rioters

Rogues' gallery of Vancouver rioters on Facebook, Tumblr

June 16, 2011 at 1:34 PM ET

Vancouver Riot Criminal List 2011 /
Do you know me?

North Vancouver's Royal Canadian Mounted Police didn't launch the Facebook page documenting riot pictures from last night's post Stanley Cup-riot, but they're all for it.

"If U have photos of rioters, upload 2 tinyurl.com/3easkqp. Geotag or identify time & location 2 help investigators. #canucks#riot," Sgt. Peter DeVries, North Vancouver Mountie spokesperson posted on Twitter last night, with the link leading directly to the newly launched Vancouver Riot Pics: Post Your Photos page on Facebook.

When it comes to cleaning up the trash responsible for flaming cars and trash cans, smashed windows and department store looting, the Mounties are obviously not playing.

Police departments increasingly use social media as a tool for law enforcement, and Sgt. DeVries' request for geotags to pinpoint incident locations show how tech savvy combined with community outreach can help get the job done. It helps that when it comes to Facebook, criminals ain't that bright — as you can see in this picture Sgt. Peter DeVries shared on Twitter:

@rcmpdevries: If you see more FB bragging like this http://yfrog.com/h3d96qhj, take a screenshot and forward to police at robbery@vpd.ca #canucksriot

While DeVries has around 400 Twitter followers at the time of this post, the Vancouver Riot Pic Facebook page has more than 33,000 followers, ostensibly all for helping the police. The page description reads:  

Lets post those pictures and put a label on the losers that made this city look so bad, ruined my neighborhood, and acted with out any class what so ever. We know you just took the photo's, so post em, and let them speak a thousand words.

Notably, North Vancouver's Royal Canadian Mounted Police doesn't seem to have much of a Facebook presence itself, with the link from its official website leading to a profile, rather than a page, that you can friend, rather than "Like."

Other police departments in Canada and the United States are making use of the world's largest social network to engage community and fight crime.

"In the traditional way of doing things, you’ll get a major incident like a school shooting and the phone at the police department is ringing off the hook, with media as well as concerned members of the community asking the same question: 'What’s happening?' " constable Scott Mills, Toronto's Police Service social media officer for corporate communications, told The Next Web earlier this year.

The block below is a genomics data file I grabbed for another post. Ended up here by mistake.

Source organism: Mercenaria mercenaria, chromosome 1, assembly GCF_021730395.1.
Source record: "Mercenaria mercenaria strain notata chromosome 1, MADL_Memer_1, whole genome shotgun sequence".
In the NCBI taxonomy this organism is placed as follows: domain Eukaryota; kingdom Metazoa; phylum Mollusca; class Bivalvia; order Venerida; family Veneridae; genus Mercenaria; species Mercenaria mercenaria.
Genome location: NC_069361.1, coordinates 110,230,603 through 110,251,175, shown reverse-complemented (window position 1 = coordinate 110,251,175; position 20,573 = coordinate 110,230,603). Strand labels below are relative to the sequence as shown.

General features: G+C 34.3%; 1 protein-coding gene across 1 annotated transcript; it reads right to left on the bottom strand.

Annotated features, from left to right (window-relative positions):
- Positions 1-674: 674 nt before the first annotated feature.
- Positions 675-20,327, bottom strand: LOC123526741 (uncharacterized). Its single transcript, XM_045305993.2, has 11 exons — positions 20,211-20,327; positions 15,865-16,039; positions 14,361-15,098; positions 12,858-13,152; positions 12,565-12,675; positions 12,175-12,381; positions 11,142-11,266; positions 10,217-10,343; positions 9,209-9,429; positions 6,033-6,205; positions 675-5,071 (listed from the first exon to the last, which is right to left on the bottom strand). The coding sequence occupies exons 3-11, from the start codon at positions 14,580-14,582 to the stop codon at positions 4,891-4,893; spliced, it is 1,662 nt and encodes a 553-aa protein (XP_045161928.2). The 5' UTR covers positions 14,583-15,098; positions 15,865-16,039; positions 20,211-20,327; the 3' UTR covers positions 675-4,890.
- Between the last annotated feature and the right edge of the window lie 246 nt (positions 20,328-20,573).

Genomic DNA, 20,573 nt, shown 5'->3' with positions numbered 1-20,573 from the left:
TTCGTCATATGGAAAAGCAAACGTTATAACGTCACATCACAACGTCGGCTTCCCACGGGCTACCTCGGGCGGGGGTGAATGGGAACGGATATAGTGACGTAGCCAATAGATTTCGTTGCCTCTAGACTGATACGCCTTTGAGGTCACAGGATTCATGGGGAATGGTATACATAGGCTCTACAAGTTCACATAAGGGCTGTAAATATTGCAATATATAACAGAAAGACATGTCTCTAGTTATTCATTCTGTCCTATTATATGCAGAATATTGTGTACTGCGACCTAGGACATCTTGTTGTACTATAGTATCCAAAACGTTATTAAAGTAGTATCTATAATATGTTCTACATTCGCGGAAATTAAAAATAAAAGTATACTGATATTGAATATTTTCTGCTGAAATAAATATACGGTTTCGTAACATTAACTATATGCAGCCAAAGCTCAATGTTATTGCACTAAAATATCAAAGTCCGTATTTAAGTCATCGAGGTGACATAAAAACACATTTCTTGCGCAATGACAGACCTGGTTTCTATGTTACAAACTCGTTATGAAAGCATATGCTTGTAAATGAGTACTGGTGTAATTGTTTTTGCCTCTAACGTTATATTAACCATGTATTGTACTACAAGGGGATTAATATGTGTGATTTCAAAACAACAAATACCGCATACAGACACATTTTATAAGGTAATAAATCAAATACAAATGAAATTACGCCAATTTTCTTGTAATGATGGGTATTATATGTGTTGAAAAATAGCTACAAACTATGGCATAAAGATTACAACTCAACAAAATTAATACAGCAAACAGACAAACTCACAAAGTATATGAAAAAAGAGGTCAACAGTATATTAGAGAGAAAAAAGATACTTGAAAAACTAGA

"Now, I can tell them to start following a specific hashtag, and I take control of the virtual scene. We’re saving parents hours of worry, and we’re not getting deluged at the scene with people asking us what’s going on."

Social media and police work can clash, as the recent non-story about "up to 30 dismembered bodies" not found in Texas revealed. A police tip from a psychic tweeted by a local news station resulted in media vans converging on what turned out to not be a crime scene resulted in embarrassment for everyone.

There are also reported cases of police officers confiscating or destroying cellphones and even arresting bystanders who used their mobile devices to record police actions.

Then there are the everyday concerns. Many law enforcement agencies are concerned about individual officers embarrassing the department via their own personal Facebook pages (which defense lawyers can use to try and throw out cases).

"I think in the beginning, police officers heard a lot about stupid cops who got into trouble or got their department in trouble because they said embarrassing things," Lauri Stevens told The Next Web. Stevens, founder of LAwS Communications, a social media consultancy that works with law enforcement says things have changed over the past year. "There is less debating about whether or not to get on social media. Now it’s about — we understand we need to do this, so how do we go about it?"

In Vancouver, citizens are also reaching out to police via the Internet, via the Post Riot Pic eFacebook page, as well as the Tumblr blog Vancouver 2011 Riot Criminal List , in which users can provide photos or identify rioters in those photos. 

Meanwhile, the North Vancouver's Royal Canadian Mounted Police gave a Twitter shout out to the Facebook event, Post-Riot Cleanup - Let's help Vancouver: "Great community initiative! RT @Vancouver: @vancouverclean for the volunteer clean-up tomorrow; here is the fb event — http://t.co/lTv5LVY" Sgt. DeVries tweeted last night." More than 14,000 said they will attend.

Related:

Helen A.S. Popkin goes blah blah blah about the Internet. Tell her to get a real job on Twitter and/or Facebook.

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